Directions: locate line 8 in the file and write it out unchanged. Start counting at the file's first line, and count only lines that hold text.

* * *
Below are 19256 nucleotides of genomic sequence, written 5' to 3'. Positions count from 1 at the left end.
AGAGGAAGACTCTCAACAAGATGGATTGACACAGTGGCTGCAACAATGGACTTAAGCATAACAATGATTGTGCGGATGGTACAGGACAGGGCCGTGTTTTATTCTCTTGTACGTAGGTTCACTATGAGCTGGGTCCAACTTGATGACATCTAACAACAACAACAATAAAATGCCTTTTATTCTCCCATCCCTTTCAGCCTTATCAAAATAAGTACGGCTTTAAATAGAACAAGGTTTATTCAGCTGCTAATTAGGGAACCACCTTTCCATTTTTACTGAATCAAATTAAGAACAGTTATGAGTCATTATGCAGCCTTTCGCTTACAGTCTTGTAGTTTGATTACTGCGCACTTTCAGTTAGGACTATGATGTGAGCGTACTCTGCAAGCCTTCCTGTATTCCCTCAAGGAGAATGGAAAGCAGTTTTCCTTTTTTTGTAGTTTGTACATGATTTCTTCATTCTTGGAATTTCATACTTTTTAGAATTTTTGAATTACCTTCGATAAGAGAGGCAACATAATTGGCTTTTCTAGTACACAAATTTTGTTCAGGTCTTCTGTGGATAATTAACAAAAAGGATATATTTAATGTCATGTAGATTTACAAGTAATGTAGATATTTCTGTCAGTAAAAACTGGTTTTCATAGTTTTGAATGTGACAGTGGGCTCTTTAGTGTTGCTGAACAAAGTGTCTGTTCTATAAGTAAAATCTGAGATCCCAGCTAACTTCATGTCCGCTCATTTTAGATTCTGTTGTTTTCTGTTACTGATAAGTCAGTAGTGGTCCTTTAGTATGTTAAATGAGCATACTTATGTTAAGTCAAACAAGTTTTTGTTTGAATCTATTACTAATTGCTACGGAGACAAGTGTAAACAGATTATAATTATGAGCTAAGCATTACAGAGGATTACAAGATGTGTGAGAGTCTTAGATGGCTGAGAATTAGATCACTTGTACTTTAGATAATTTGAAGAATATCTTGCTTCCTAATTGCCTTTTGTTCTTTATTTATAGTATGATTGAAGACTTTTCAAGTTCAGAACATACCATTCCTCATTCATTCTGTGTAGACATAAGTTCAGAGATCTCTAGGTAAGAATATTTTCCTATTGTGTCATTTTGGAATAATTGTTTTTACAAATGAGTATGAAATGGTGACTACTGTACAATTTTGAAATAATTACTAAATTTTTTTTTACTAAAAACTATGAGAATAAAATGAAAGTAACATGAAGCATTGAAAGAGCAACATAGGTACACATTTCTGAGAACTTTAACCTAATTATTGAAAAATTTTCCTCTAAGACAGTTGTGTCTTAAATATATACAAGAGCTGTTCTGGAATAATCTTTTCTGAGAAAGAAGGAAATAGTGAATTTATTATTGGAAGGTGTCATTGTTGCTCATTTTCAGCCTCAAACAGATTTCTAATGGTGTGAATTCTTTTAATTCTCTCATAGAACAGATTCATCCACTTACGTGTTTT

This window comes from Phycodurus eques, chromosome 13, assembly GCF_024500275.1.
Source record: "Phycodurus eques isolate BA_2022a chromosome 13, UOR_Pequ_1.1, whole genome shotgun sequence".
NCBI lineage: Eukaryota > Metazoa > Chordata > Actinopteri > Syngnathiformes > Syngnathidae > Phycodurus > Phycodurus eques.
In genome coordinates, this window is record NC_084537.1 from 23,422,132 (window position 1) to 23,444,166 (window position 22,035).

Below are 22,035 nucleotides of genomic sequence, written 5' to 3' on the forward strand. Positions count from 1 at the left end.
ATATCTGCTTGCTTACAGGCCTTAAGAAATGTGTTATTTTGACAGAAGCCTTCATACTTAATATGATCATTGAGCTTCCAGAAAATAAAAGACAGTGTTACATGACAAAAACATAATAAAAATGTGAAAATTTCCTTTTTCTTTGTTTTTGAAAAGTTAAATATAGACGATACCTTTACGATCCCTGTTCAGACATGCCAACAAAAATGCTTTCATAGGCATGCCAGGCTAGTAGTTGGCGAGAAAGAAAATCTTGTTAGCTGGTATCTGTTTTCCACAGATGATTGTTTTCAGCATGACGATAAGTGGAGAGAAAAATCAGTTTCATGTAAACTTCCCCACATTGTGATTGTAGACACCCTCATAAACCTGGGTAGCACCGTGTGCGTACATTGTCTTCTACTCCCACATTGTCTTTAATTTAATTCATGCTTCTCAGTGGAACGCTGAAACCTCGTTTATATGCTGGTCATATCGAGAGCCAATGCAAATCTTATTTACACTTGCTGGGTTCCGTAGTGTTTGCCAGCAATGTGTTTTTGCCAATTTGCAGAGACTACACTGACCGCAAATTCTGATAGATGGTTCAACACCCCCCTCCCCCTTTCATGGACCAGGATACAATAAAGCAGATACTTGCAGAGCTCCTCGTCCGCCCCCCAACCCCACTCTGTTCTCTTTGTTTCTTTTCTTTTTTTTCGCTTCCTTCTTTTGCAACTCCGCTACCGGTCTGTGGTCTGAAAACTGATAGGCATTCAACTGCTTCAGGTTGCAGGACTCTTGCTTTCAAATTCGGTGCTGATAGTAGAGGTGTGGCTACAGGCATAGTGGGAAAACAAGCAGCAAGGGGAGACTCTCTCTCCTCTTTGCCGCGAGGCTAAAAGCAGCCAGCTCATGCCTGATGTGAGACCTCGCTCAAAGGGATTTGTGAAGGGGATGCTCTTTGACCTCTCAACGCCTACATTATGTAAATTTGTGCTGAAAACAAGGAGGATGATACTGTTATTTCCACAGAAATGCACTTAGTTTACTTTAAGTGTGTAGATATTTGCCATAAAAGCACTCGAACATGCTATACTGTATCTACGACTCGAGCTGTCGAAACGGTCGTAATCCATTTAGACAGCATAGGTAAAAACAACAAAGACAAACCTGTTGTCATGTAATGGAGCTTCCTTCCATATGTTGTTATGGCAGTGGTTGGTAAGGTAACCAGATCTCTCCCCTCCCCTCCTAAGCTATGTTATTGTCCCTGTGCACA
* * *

ATATCTGCTTGCTTACAGGCCTTAAGAAATGTGTTATTTTGACAGAAGCCTTCATACTTAATATGATCATTGAGCTTCCAGAAAATAAAAGACAGTGTTACATGACAAAAACATAATAAAAATGTGAAAATTTCCTTTTTCTTTGTTTTTGAAAAGTTAAATATAGACGATACCTTTACGATCCCTGTTCAGACATGCCAACAAAAATGCTTTCATAGGCATGCCAGGCTAGTAGTTGGCGAGAAAGAAAATCTTGTTAGCTGGTATCTGTTTTCCACAGATGATTGTTTTCAGCATGACGATAAGTGGAGAGAAAAATCAGTTTCATGTAAACTTCCCCACATTGTGATTGTAGACACCCTCATAAACCTGGGTAGCACCGTGTGCGTACATTGTCTTCTACTCCCACATTGTCTTTAATTTAATTCATGCTTCTCAGTGGAACGCTGAAACCTCGTTTATATGCTGGTCATATCGAGAGCCAATGCAAATCTTATTTACACTTGCTGGGTTCCGTAGTGTTTGCCAGCAATGTGTTTTTGCCAATTTGCAGAGACTACACTGACCGCAAATTCTGATAGATGGTTCAACACCCCCCTCCCCCTTTCATGGACCAGGATACAATAAAGCAGATACTTGCAGAGCTCCTCGTCCGCCCCCCAACCCCACTCTGTTCTCTTTGTTTCTTTTCTTTTTTTTCGCTTCCTTCTTTTGCAACTCCGCTACCGGTCTGTGGTCTGAAAACTGATAGGCATTCAACTGCTTCAGGTTGCAGGACTCTTGCTTTCAAATTCGGTGCTGATAGTAGAGGTGTGGCTACAGGCATAGTGGGAAAACAAGCAGCAAGGGGAGACTCTCTCTCCTCTTTGCCGCGAGGCTAAAAGCAGCCAGCTCATGCCTGATGTGAGACCTCGCTCAAAGGGATTTGTGAAGGGGATGCTCTTTGACCTCTCAACGCCTACATTATGTAAATTTGTGCTGAAAACAAGGAGGATGATACTGTTATTTCCACAGAAATGCACTTAGTTTACTTTAAGTGTGTAGATATTTGCCATAAAAGCACTCGAACATGCTATACTGTATCTACGACTCGAGCTGTCGAAACGGTCGTAATCCATTTAGACAGCATAGGTAAAAACAACAAAGACAAACCTGTTGTCATGTAATGGAGCTTCCTTCCATATGTTGTTATGGCAGTGGTTGGTAAGGTAACCAGATCTCTCCCCTCCCCTCCTAAGCTATGTTATTGTCCCTGTGCACA